We’re 20 years into the 21st century, and we still have to deal with the continued existence of the McRib, new Taylor Swift music and the need to toss our beverages before entering airport TSA checkpoints. All of that, however, is more acceptable than the fact that the death penalty is still a thing in America.
Sometimes it’s easy to forget that we still legally abide state-sanctioned murder, especially when you live in a state that has abolished it, as I do. Leave it to the good state of Alabama to jolt us right back to our Evil Empire-reality as it did Thursday night when it executed Nathaniel Woods, Jr., shortly after the United States Supreme Court issued a temporary stay that it rescinded just hours later.
I preface the rest of this story by admitting that, by virtue (or consequence) of being a born and bred Detroiter, my personal moral bona fides tend to skew eye-for-an-eye. For example, I’d love to see the families of Dylann Roof’s victims spend 10 uninterrupted minutes with him in a locked, windowless room.
But the state has no damn business taking lives for a litany of reasons. By all accounts, it would appear that Woods has joined the sadly non-exclusive ranks of departed folks who should not have been put to death by the state or anyone else.
The issues with state-sanctioned death are manifold, but two are most relevant in Woods’ case. First, no one should be put to death if there’s even a tincture of evidence suggesting their innocence, and there was more than a tincture with Woods.
The 44-year-old was convicted of killing three Birmingham, Ala. police officers during a 2004 drug deal bust gone wrong. Woods’ co-defendant, Kerry Spencer, allegedly opened fire and killed three officers, wounding a fourth.
Spencer is also on death row awaiting appeal, and nothing anywhere suggests that Woods pulled the trigger or had any influence over Spencer to do so; Spencer himself even admitted that Woods was “100 percent innocent” of the shootings.
For all intents and purposes, Woods is dead because he was a 20-something drug dealer in the wrong place at the wrong time.
The other issue, of course, is the historical and systemic imbalance of the death penalty and its implementation on Black and Brown people. Entire books and other scholarly works have been dedicated to the racial bias inherent in the death penalty and the social justice system at large, but if you need quick and dirty empirics, look no further than the research from Washington D.C.-based nonprofit Death Penalty Information Center.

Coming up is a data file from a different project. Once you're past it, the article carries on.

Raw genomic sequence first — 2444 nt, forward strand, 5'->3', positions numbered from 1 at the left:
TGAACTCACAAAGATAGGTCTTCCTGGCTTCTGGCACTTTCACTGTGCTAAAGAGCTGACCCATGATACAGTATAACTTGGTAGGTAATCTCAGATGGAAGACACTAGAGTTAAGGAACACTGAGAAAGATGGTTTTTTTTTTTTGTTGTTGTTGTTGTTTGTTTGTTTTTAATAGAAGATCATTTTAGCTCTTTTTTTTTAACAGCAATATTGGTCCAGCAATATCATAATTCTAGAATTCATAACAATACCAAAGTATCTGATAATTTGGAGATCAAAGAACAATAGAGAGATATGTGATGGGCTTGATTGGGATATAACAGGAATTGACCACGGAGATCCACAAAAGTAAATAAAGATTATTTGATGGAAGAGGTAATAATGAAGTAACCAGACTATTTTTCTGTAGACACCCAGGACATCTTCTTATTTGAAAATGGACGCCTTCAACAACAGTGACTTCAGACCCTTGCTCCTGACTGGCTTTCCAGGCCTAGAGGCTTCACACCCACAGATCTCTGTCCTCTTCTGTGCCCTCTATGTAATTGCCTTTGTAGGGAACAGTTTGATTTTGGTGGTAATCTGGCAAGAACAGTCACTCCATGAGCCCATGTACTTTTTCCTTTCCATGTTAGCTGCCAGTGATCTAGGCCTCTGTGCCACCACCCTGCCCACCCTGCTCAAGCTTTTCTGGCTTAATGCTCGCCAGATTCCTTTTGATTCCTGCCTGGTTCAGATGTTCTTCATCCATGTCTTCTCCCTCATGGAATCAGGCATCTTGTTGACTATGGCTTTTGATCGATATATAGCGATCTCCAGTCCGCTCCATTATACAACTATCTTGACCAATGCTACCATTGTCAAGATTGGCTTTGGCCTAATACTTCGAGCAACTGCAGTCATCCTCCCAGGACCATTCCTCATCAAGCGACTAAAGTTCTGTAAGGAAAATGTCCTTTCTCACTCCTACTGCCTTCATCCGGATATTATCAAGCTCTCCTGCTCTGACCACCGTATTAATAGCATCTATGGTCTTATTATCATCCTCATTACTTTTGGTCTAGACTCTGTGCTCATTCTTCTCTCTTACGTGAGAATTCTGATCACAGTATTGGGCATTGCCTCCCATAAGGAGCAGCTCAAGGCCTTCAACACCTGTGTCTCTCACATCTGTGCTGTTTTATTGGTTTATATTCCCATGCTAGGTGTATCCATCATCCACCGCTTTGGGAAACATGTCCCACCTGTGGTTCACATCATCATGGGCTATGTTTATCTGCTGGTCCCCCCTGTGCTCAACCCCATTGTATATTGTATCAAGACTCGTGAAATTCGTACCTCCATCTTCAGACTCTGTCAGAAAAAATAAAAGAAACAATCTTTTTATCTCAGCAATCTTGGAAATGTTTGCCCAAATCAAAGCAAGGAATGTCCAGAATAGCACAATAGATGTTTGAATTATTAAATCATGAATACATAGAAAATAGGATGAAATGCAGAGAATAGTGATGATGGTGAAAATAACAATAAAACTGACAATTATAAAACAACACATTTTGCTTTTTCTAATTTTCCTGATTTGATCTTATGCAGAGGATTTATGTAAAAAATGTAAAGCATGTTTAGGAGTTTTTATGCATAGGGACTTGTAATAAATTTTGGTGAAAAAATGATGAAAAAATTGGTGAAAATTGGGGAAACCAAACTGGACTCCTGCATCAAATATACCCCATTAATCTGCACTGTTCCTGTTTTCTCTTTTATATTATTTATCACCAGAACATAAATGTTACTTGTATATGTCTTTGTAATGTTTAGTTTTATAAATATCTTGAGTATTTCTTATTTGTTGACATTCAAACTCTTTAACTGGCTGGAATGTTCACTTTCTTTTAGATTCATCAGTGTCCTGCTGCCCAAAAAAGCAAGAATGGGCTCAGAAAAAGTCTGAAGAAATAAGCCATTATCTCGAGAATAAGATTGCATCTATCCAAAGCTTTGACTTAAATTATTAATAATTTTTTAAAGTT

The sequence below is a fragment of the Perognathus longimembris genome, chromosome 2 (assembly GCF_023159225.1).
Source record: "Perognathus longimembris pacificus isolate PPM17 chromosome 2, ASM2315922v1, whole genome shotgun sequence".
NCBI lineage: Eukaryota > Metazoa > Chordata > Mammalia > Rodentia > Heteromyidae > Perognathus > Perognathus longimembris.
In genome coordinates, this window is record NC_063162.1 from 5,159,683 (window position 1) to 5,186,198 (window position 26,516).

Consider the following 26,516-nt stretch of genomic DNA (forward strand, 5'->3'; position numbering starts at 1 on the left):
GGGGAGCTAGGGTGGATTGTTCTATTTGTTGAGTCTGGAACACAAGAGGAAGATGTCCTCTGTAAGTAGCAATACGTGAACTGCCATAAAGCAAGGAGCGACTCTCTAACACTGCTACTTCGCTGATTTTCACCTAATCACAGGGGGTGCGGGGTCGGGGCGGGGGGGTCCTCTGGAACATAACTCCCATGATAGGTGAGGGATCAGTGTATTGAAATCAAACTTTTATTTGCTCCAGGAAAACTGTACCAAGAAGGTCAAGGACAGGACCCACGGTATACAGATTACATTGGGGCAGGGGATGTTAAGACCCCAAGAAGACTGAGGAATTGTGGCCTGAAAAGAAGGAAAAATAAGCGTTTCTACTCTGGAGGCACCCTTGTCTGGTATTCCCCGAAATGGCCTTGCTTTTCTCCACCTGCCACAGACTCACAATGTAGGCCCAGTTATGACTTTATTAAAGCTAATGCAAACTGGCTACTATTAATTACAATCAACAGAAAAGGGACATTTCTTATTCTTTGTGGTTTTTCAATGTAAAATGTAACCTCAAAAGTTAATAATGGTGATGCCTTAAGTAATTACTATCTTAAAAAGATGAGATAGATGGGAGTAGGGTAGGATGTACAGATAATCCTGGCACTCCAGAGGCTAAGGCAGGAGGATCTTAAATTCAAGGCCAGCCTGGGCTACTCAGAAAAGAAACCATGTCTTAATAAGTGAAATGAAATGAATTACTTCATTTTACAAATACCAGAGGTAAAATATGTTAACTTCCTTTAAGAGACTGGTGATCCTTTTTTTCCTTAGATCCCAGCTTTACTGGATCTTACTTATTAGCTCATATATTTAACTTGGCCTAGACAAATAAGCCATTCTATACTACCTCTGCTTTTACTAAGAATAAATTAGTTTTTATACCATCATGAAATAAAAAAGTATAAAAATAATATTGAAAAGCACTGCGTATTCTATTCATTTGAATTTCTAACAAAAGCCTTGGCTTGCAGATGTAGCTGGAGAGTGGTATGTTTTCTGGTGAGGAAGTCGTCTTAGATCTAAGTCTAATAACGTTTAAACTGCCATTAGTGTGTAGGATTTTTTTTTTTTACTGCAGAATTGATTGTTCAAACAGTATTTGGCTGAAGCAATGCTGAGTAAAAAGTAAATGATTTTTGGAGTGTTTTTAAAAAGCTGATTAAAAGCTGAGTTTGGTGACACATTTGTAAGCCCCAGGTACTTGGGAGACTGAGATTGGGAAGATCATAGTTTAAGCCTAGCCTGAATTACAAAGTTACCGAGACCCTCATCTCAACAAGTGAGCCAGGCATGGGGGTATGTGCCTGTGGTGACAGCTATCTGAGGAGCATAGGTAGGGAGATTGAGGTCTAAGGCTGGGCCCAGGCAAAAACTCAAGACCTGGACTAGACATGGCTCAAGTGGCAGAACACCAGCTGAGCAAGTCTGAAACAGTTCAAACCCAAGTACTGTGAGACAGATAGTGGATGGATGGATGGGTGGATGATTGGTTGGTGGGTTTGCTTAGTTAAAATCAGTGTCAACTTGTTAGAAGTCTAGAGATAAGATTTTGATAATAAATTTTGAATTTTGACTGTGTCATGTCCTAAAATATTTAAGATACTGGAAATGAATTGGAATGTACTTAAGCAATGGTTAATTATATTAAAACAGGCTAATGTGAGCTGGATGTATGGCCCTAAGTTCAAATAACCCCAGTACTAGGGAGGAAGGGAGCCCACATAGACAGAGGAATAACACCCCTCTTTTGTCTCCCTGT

Just a few stats: Black people make up 34 percent of the more than 1,500 U.S. executions since 1976, despite comprising about 12 percent of the country’s total population. In California, you’re more than three times as likely to be sentenced to death for killing whites over Blacks.
In Washington state, a jury is three times more likely to recommend a death sentence for a Black defendant than a white one in a similar case. Thirty states still employ the death penalty; perhaps it should come as no surprise that the vast majority of them are below the Mason-Dixon line.
Other pertinent stats: 88 percent of academic criminologists reject the idea that the existence of the death penalty deters people from committing murder. It costs states millions more per year to enforce the death penalty than to punish the same prisoner with a life sentence. Finally, if you think lethal injection is a light and fluffy alternative to the cruel and barbaric electric chair, rethink that shit as well.
I wish I could feel more optimistic about the abolition of the death penalty in a country where someone can plow through an elementary school full of kids with a semi-automatic rifle and Congress not bat an eye. I mean, pop culture tends to move the needle at times, so maybe point the next capital punishment apologist you encounter in the direction of 2019 legal drama Just Mercy.
The film is based on real-life social justice lawyer Bryan Stevenson’s (Michael B. Jordan) successful efforts to get Walter McMillan (Jamie Foxx) off of death row (in Alabama) for a crime that he absolutely did not commit. Foxx was definitely snubbed for the Academy Award, and even white folks love Michael Bae, so maybe it’ll help…?
The degree of punishment that Woods deserved for being present around controlled substances is debatable. What’s less debatable is that he was put on death row because he’s a Black man who was in physical proximity to a “friend” who killed three white officers in Alabama of all places.
What’s not debatable at all…? That Woods should not be dead at the hands of the state. Say his name.
Dustin J. Seibert is a native Detroiter living in Chicago. Miraculously, people have paid him to be aggressively light-skinned via a computer keyboard for nearly two decades. He loves his own mama slightly more than he loves music and exercises every day only so his French fry intake doesn’t catch up to him. Find him at his own site, wafflecolored.com.